Here’s how I do things like this and I’m not saying this is the only way or the best way.
We know A Dorian is the Dorian Mode of G Major, so begin with the G Major Scale. Or you may use the A Dorian Mode. Both will give you diatonic chords for the mode. As you may know, A Dorian and G Major share the same basic chords but the function of those chords is different.
For exact chord vocings, even with Scalers’s’ tremendous resources which I use, I find it easiest to simply put basic chords on pads and then Edit those for exact voicing.
At times Scaler’s naming conventions provide synonymous names for chords, e.g., I call a chord C7b9 but Scaler names it Bb Diminished, etc. In other cases I find no reason for Scaler naming things as it does. I’m not sure this part of the program is totally bug free.
At times no matter what I do Scaler will not accept the names I choose. I had an F7 and Scaler insisted on calling it as if Eb was root no matter which scales I used including Bb Major. I bug-reported about that one but have not heard any answer about it.
Anyway, as long as the notes I want are played I really don’t care what Scaler names the chord. I’ve never not been able to make Scaler play the notes I’ve assigned with Chord Edit.
Good luck and perhaps others will have better ideas for you.
So to summarise a bIII is simply the minor chord and in your progression you are replacing the major third of the Dorian with the minor third.
However, the progression you have suggested, I-biii-IV, is not in the Dorian scale as the root chord of A Dorian is A min; but I am assuming this is a typo and you meant i-biii-IV. If you meant a progression of I-iii-IV from a scale with a root of A you are referring to chords in the A major scale.
I somehow thought that you could take any of those progressions and apply them across any key/mode. So, for example I-bIII-IV, in A Dorian I wanted to know what i-bIII-IV would be: Amin-???-Dmaj (in other words, what is the flat degree of Cmaj?). It seems like in the Prog Machine example, they just flat the first and third notes of the chord. If I do that to Cmaj, I think i get Bsus4, but I don’t know if that’s correct because I don’t know if that is a general rule to get a “flat degree” (per the explanation on the Prog Machine app).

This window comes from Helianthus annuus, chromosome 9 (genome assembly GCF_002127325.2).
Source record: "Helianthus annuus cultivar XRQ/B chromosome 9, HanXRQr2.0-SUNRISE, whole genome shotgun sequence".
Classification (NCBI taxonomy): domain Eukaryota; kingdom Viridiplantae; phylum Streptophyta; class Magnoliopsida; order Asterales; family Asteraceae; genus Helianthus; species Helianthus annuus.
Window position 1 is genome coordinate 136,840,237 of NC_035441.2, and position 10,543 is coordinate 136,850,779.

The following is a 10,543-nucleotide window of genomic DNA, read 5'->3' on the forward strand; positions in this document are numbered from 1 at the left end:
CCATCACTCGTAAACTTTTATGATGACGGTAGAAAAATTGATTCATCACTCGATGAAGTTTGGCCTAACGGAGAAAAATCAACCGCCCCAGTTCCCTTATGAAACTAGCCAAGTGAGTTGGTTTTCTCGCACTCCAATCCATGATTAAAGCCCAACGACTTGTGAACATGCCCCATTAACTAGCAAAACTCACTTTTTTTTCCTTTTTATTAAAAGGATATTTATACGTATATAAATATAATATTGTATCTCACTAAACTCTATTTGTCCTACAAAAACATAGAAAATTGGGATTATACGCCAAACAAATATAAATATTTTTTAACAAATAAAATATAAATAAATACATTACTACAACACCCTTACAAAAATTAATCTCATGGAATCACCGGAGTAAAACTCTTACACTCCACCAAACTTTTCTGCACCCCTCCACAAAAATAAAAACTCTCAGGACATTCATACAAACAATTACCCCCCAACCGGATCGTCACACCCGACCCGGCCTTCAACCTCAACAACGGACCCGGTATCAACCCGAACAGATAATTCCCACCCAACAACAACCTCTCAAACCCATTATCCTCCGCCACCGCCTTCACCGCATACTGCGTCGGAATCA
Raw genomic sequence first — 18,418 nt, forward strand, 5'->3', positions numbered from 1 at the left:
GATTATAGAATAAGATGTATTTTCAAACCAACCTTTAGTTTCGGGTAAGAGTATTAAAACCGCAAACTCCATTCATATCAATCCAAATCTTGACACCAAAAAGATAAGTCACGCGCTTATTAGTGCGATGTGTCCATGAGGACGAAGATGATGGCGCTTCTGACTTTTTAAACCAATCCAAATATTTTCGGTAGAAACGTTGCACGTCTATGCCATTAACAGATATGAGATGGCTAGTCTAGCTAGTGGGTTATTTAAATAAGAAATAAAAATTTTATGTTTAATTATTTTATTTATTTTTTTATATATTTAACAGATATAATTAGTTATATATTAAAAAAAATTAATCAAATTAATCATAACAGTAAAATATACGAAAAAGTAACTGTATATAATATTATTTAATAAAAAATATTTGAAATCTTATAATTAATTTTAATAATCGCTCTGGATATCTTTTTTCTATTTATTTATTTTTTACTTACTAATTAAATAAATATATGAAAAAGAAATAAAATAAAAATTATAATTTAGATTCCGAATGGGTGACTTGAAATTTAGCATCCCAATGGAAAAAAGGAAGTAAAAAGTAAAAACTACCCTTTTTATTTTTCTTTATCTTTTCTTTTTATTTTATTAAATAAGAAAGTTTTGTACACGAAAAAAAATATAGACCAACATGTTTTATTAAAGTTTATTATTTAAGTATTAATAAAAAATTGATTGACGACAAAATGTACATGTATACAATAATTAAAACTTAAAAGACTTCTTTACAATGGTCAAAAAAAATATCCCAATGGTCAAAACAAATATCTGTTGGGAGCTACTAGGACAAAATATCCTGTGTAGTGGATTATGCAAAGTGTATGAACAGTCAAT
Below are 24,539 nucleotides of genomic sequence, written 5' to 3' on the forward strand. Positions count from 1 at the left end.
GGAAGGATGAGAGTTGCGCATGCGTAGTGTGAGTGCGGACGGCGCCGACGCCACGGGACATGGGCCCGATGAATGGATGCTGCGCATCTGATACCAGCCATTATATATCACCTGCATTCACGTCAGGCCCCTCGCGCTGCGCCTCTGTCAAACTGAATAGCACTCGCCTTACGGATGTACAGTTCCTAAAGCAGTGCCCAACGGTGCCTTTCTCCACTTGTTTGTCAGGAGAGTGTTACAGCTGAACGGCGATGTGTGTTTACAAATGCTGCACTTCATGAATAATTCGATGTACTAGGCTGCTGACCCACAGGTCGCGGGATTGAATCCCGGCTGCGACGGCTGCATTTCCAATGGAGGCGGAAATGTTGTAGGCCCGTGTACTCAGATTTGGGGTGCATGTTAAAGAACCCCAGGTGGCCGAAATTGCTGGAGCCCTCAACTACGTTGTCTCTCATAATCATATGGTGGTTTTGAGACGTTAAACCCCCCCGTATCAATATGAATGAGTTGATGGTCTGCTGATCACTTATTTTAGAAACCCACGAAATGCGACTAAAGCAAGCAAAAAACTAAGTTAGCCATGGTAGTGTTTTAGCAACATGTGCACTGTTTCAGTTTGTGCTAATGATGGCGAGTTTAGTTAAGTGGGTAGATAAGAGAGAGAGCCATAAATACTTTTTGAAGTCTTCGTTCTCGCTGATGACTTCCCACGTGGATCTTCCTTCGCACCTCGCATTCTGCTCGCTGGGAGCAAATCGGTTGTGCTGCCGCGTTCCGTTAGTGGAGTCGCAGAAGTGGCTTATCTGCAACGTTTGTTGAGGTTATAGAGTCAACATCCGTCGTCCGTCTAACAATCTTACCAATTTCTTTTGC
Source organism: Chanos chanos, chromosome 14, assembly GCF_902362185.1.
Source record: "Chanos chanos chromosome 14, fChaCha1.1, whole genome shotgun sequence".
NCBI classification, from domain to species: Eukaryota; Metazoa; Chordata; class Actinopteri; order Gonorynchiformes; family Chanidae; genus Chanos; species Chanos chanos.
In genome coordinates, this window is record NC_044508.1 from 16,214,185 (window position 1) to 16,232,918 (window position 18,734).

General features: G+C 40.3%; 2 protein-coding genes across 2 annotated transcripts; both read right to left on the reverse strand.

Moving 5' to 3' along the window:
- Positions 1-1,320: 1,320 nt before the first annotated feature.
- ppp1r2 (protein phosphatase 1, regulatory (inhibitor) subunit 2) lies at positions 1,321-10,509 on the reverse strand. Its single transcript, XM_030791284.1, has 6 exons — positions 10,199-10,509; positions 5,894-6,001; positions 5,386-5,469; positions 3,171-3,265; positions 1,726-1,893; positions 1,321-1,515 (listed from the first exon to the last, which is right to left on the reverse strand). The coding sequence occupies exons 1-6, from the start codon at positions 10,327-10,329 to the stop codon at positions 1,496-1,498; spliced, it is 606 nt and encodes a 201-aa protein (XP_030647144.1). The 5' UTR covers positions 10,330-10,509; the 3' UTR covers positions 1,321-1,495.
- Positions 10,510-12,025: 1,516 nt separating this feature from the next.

Regardless, thanks for the tutorial! I was playing around with that and still got some nice sounds.
I agree about the coolness of the progressions. However, the post you quote says “In C Key the III Chord is Dm!” That’s wrong. E Minor is the iii-chord of C Major and we usually don’t say “C Key” we say “Key OF C Major.”
The Roman Numeral chord/sale naming is useful because any pattern will work in any key. Occasionally a singer may ask for a non-standard key for the song. "Can you play “All the Things in A?” Here’s where Roman numbers help quickly transpose the song. Thinking “vi, ii, V, I” in A Major rather than Ab Major makes transposing easier.
Also when using Roman Numerals for Chords/Scales the Standard Convention is "lower case letters for Minor Chords, upper case letters for Major Chords – I, ii, iii, IV, V, vi, vii for a major key.
How it sounds is what matters and all these naming conventions are all after-the-fact observations and traditions. As Nadia Boulanger said, "to learn music you first learn the rules, but to compose music you learn to break them.
Music is an invisible art form that exists mostly in memory.